Big Ideas - Jane Jacobs: The Economy of Cities

American-Canadian Jane Jacobs (1916 - 2006) is best known for her 1961 publication The Death and Life of Great American Cities. The work is a seminal counterpoint to the modernist planning orthodoxy that emerged in the first half of the 20th century. Jacobs highlighted the value of traditional qualities of cities that modernist planning overlooked: mixed use, fine grain, social capital and, perhaps most famously, the principle of natural surveillance described as ‘eyes on the street’.

Jacobs is also known for her involvement in grass roots activism. Her public battle with Robert Moses over the Mid-Manhattan Expressway is a touchstone for bottom-up resistance to top-down planning, and added fuel to the development of advocacy planning and communicative planning approaches.


Jane Jacobs at a press conference, 1961

In later work Jacobs turned her attention to economics. Although these contributions are less well known or celebrated they are arguably as important and enlightened as Death and Life. In The Economy of Cities Jacobs challenges conventional economic theory, arguing cities were the cause rather than consequence of human economic development. Jacobs suggested that economic development relies on the discovery and diffusion of new knowledge: processes that are much more likely to take place in urban environments (i.e. places that are dense and diverse). Cities, whether small Neolithic market towns or modern metropoles, provide conditions that encourage knowledge spillovers within and between different industries. These exchanges are key to the development of new products and refinements to production processes, the type of change we now commonly refer to as innovation.

It took some time for ideas in The Economy of Cities to finds their way into mainstream economics. In 1988 economist Robert Lucas sought to refine the ‘neoclassical’ model of economic growth to account for differences in predicted and observed national growth. His solution was to suggest increases in individual human capital lifted not only the productivity of those individuals but had positive impacts on the productivity of all workers. He cited Jacobs’ work as providing a tangible and compelling explanation of the mechanisms by which these positive externalities became manifest: the knowledge spillovers that are a feature of economic and social life of cities. Such ‘human capital externalities’ are also sometimes referred to as ‘Jacobs externalities’.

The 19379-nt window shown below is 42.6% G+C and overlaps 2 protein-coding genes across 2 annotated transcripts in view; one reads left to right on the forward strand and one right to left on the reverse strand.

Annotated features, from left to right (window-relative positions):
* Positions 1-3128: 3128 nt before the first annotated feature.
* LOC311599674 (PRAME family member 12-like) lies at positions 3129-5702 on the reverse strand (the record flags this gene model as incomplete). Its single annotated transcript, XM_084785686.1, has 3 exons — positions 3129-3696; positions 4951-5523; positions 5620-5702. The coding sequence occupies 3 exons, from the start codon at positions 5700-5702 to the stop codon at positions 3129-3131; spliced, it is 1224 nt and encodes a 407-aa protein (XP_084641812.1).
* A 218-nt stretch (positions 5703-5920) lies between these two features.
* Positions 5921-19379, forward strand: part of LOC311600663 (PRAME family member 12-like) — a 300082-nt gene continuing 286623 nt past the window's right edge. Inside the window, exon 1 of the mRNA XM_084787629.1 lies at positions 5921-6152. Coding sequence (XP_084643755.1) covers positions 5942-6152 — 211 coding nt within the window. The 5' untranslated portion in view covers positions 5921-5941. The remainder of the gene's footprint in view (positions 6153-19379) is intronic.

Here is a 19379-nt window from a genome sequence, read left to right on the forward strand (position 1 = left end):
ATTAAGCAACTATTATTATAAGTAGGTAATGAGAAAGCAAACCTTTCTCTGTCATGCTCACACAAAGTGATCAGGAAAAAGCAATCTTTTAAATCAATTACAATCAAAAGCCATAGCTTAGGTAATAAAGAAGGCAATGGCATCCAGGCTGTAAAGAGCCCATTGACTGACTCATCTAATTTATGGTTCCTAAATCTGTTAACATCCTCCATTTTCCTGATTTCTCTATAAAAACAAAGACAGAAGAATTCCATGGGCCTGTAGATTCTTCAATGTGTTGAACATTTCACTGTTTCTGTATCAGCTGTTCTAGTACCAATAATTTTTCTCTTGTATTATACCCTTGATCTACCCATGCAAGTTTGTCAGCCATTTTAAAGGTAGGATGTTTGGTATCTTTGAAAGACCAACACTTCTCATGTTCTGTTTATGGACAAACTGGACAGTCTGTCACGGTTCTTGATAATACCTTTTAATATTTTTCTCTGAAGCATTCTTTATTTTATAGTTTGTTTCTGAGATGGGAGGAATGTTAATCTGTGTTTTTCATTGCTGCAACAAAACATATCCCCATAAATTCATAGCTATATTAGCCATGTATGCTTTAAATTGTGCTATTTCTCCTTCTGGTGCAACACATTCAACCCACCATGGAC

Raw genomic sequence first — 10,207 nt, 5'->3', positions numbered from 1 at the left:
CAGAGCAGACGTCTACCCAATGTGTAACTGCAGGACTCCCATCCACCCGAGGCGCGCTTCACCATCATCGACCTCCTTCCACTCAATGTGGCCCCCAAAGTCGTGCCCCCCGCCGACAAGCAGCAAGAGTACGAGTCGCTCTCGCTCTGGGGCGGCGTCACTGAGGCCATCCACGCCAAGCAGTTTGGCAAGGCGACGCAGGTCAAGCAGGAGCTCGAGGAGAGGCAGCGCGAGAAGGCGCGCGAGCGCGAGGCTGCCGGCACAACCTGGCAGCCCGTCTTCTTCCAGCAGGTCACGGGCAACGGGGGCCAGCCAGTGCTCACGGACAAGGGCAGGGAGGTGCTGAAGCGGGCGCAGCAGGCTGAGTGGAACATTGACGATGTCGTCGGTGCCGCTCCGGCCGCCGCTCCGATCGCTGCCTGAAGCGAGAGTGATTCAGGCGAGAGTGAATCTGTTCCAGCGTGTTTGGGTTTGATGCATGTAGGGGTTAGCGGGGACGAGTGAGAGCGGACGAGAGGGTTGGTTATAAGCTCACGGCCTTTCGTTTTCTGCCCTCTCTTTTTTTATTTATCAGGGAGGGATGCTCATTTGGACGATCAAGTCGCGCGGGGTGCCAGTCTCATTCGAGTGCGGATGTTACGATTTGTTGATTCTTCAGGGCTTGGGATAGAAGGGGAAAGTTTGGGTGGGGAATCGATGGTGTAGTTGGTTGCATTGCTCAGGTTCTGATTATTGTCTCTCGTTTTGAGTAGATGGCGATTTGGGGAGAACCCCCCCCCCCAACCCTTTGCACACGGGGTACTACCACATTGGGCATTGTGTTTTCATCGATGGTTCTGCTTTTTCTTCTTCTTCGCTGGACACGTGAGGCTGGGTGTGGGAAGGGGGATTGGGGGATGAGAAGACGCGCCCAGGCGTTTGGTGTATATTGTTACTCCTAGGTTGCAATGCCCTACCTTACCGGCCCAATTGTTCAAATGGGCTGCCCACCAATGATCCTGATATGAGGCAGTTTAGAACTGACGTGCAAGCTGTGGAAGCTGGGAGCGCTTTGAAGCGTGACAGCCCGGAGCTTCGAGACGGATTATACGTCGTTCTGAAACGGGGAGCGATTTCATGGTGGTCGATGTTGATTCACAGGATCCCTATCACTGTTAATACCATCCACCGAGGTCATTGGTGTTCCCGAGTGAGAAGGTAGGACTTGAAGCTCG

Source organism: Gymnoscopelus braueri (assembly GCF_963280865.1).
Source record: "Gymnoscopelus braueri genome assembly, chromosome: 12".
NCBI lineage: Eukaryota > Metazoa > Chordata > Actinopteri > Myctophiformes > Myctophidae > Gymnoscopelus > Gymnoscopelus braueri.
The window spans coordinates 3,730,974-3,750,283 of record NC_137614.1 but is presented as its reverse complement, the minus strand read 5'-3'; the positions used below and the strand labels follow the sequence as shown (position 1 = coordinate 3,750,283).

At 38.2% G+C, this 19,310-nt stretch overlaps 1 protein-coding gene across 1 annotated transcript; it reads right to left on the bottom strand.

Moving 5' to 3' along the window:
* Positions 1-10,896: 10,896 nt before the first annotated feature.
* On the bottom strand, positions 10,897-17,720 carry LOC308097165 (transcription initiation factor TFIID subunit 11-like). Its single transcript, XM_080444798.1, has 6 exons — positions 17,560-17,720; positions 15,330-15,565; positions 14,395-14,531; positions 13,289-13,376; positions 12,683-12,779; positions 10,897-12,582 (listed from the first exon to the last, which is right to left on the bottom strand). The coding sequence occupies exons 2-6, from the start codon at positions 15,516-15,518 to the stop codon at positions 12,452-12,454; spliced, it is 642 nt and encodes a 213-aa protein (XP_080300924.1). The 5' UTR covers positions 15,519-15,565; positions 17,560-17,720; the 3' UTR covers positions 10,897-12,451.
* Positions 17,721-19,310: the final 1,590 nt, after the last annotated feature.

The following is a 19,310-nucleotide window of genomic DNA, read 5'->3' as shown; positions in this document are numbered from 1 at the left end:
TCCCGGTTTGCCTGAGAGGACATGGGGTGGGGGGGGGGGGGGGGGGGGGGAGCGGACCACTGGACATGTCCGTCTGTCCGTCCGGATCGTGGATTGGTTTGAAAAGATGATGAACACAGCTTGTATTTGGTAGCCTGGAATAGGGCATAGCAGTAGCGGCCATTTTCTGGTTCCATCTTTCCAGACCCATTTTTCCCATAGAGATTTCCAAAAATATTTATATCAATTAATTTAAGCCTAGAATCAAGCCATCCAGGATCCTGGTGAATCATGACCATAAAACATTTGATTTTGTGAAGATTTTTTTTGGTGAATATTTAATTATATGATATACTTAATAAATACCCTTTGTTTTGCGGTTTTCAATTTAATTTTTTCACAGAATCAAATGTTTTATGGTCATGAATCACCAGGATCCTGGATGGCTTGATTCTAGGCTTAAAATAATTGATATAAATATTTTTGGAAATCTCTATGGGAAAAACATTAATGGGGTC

A few years later (and 20 years prior to publishing Triumph of the City) Ed Glaeser (and others, 1992) used empirical evidence to test the validity of the theoretical perspectives on spillover effects of Porter, of Marshall, and of Jacobs. Using data on the growth of large industries between 1956 and 1987 across 170 US cities, the study found that ‘local competition and urban variety’ were the best explanatory variables. This is consistent with the Jacobs theory of the primary importance of spillovers between different industries rather than within one particular industry.

With the benefit of hindsight it is easy to suggest Jacobs’ vision of cities as both locale and driver of innovation is obvious. In the context of a century of significant developments in transport and communications technologies, the role of – or need for – dense, diverse and connected cities to support ongoing economic development was not always apparent. Furthermore, Jacobs’ contribution suggests that the form of cities is critical. Knowledge spillovers and innovation happen somewhere. They are more likely to occur where there is a mix of land uses, a diversity of businesses, higher densities and/or high intra-urban mobility. Her work suggests abstract or placeless innovation strategies are perhaps less likely to succeed than city-specific approaches focussed on making urban (and regulatory) environments conducive to ‘Jacobs externalities’.


References and further reading:

Glaeser et al (1992) “Growth in Cities” Journal of Political Economy 100:1126-1152.

Glaeser E. (2011) Triumph of the City: How Our Greatest Invention Makes Us Richer, Smarter, Greener, Healthier, and Happier

Jacobs J. (1961) The Death and Life of Great American Cities

Jacobs J. (1966) The Economy of Cities

Jacobs J. (1984) Cities and the Wealth of Nations

Jacobs J. (2000) The Nature of Economies

Lucas R (1988) “On the Mechanism of Economic Development” Journal of Monetary Economics 22:3-42


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